If organizing during the pandemic, try holding your meeting outside, following distance protocols and wearing masks. You can also hold meetings on a video chat platform, but make sure to figure out how to include neighbors who don’t have computers or reliable internet access. (Some platforms, like Zoom, have a dial-in option.)

Introductions: Make sure your neighbors know that what they say is confidential—you’re not a cop, and you don’t represent the landlord or manager. If you’re meeting in person, bring snacks (and sanitizer). Ask everyone to introduce themselves: What’s your name? How long have you lived in the building? What’s going on in your apartment? Mold? Roaches? How have you been treated by the landlord? Any rent increases? How has Covid affected you? Can you pay rent? Are you okay on food and necessities? 

Reflect: After everyone has shared their experiences, ask them to reflect on what they heard. This lets you collectively name the patterns you notice. When tenants can’t afford the rent or live in unsafe, unsanitary conditions, they often blame themselves, or assume they have to live with it. As an organizer, part of your job is to turn individualized shame and acceptance into collective anger.

Plan: Talk about what you want to achieve. Rent rollbacks? Canceling rent debt? Payment contingent on meaningful repairs? This won’t be set in stone, but it will help you move forward. Make a list of tasks to get done before the next meeting. Some will involve outreach: You want to get as many people involved as possible, so make a plan to invite more tenants. Others might include researching your landlord, researching your rights, or connecting to a local tenants union. If you’ve convened the group, make sure you’re making room for other tenants to step forward as leaders. Share the contact list, and get everyone in a WhatsApp chat, phone tree, Facebook group, or email list. Choose a date for the second meeting.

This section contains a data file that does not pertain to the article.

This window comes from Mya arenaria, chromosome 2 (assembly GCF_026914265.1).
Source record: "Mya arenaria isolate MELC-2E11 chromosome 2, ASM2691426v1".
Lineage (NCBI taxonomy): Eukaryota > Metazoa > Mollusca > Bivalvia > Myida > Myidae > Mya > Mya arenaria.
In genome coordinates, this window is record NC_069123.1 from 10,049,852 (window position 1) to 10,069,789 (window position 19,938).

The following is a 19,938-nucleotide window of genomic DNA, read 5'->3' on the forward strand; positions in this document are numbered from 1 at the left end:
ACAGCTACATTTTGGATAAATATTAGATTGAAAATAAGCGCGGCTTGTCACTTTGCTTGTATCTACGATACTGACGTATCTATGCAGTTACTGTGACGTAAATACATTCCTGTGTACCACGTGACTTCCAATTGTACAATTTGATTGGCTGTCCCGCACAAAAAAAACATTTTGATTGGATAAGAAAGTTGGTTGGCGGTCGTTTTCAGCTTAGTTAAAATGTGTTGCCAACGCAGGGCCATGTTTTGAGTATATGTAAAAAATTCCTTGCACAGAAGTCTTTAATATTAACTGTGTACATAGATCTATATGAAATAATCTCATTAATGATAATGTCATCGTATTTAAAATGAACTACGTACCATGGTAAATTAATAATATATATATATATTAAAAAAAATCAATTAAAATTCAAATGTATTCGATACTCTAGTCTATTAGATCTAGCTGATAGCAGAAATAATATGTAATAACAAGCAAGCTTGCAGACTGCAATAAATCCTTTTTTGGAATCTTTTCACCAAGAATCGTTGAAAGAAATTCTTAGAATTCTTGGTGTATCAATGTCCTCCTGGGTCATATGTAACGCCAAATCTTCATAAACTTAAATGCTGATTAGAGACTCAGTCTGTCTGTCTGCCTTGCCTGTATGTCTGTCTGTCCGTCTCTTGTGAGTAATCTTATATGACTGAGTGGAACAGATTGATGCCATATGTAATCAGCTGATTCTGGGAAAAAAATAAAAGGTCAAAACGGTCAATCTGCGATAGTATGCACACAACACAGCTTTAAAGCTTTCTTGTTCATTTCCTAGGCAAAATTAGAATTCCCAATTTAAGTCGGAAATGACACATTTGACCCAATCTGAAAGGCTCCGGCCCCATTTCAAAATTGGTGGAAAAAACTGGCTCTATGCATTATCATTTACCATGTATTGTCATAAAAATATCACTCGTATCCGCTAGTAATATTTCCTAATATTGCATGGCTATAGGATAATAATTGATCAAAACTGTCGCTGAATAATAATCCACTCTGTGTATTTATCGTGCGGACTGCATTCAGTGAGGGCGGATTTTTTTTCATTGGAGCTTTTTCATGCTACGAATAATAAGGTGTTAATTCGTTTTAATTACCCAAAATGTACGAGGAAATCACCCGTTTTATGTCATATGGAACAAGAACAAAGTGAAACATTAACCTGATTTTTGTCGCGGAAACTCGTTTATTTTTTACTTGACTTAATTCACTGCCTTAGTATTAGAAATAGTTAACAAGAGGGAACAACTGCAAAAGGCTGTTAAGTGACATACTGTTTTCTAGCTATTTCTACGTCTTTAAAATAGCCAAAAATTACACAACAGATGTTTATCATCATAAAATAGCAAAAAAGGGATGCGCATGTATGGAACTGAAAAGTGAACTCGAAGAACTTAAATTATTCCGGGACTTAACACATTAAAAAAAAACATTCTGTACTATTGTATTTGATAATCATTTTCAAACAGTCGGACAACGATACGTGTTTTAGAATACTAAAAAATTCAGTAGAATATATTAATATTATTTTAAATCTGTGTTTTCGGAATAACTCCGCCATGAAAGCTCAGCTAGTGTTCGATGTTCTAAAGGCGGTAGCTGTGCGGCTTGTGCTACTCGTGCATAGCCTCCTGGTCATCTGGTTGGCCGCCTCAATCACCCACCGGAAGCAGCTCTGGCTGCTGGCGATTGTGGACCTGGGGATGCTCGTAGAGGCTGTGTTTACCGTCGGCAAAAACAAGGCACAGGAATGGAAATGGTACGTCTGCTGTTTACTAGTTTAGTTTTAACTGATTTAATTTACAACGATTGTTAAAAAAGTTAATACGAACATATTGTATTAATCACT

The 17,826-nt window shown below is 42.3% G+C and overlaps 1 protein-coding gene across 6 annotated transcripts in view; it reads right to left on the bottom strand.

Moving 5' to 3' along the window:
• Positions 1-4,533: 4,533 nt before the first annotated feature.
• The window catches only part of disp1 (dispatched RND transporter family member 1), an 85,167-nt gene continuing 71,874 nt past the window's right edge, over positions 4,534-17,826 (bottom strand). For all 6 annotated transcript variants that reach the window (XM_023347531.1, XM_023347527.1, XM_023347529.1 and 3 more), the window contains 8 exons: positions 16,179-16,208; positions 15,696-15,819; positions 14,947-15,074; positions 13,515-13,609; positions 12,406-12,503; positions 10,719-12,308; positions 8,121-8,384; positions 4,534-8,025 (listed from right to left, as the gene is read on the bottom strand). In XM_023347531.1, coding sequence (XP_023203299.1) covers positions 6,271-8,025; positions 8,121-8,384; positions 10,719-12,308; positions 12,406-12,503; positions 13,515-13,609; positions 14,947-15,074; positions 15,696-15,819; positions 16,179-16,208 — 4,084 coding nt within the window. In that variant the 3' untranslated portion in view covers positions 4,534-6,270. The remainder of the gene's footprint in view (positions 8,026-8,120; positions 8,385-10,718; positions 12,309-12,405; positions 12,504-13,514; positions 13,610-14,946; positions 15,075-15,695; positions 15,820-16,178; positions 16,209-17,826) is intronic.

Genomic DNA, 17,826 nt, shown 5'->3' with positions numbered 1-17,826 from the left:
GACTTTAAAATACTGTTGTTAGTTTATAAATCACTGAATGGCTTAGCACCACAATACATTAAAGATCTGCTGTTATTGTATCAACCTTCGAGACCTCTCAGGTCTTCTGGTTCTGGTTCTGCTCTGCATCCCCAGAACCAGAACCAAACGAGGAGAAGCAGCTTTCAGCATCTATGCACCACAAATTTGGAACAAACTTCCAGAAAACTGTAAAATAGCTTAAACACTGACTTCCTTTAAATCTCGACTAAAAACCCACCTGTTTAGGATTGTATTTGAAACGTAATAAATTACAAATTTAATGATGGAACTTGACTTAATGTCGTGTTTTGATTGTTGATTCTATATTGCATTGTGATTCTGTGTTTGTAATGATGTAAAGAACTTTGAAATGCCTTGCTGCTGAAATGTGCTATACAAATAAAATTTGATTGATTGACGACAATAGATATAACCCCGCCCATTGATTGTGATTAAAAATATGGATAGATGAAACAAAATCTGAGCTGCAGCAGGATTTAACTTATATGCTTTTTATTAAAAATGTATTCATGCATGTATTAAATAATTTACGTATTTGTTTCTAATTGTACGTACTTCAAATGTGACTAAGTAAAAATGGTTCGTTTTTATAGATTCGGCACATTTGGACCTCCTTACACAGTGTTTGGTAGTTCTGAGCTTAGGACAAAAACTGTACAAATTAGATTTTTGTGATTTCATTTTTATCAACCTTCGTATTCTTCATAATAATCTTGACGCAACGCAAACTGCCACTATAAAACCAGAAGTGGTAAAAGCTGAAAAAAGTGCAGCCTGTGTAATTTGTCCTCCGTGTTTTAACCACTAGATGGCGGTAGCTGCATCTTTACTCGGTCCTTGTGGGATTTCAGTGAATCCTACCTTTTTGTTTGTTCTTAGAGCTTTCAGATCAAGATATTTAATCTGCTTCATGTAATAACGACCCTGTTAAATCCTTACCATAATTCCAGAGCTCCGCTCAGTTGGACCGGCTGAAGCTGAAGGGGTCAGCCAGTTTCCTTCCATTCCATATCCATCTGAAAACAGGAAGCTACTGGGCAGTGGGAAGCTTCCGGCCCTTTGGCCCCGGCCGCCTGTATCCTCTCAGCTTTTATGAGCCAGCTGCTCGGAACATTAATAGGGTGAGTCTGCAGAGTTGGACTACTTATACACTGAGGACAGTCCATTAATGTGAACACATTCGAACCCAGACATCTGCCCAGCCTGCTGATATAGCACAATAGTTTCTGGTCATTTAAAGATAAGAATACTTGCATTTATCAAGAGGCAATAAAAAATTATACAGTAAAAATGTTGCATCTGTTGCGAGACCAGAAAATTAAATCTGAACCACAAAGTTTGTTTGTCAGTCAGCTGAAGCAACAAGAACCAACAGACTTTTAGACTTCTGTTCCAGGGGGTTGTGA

As the Philadelphia Tenants Union says, organizing is 90% follow-up. Don’t expect that everyone will remember the meeting time. Follow up with one-on-one calls and reminders. 

As you continue to meet, make sure everyone feels like their concerns are being addressed. Warn your neighbors that the landlord will likely try to scare you off from organizing, aim to negotiate with a few people, pick favorites to sow distrust, and refuse to address you collectively at first. This is how landlords show fear! If you discuss these tactics early on, tenants will be less likely to fall for them. 

Form a tenants association. This is not a formal or legally elaborate process. You’re just saying, “My fellow tenants and I have decided that we now constitute a new organization,” and identifying yourselves as an entity for collective bargaining. While there’s strength in numbers, you don’t need every apartment in your building to join—an enthusiastic minority will do. 

Draft some bylaws: Often, TAs write and sign bylaws to make sure all members are on the same page. Include what the Bay Area organization Tenant and Neighborhood Councils calls a solidarity pledge: an agreement that members will defend each other, act together, and refuse to negotiate with the landlord on their own. You should also plan in advance and as a group how you will make collective decisions. It’s often worth it to take the time to achieve consensus; you risk alienating members if they’re outvoted and unconvinced.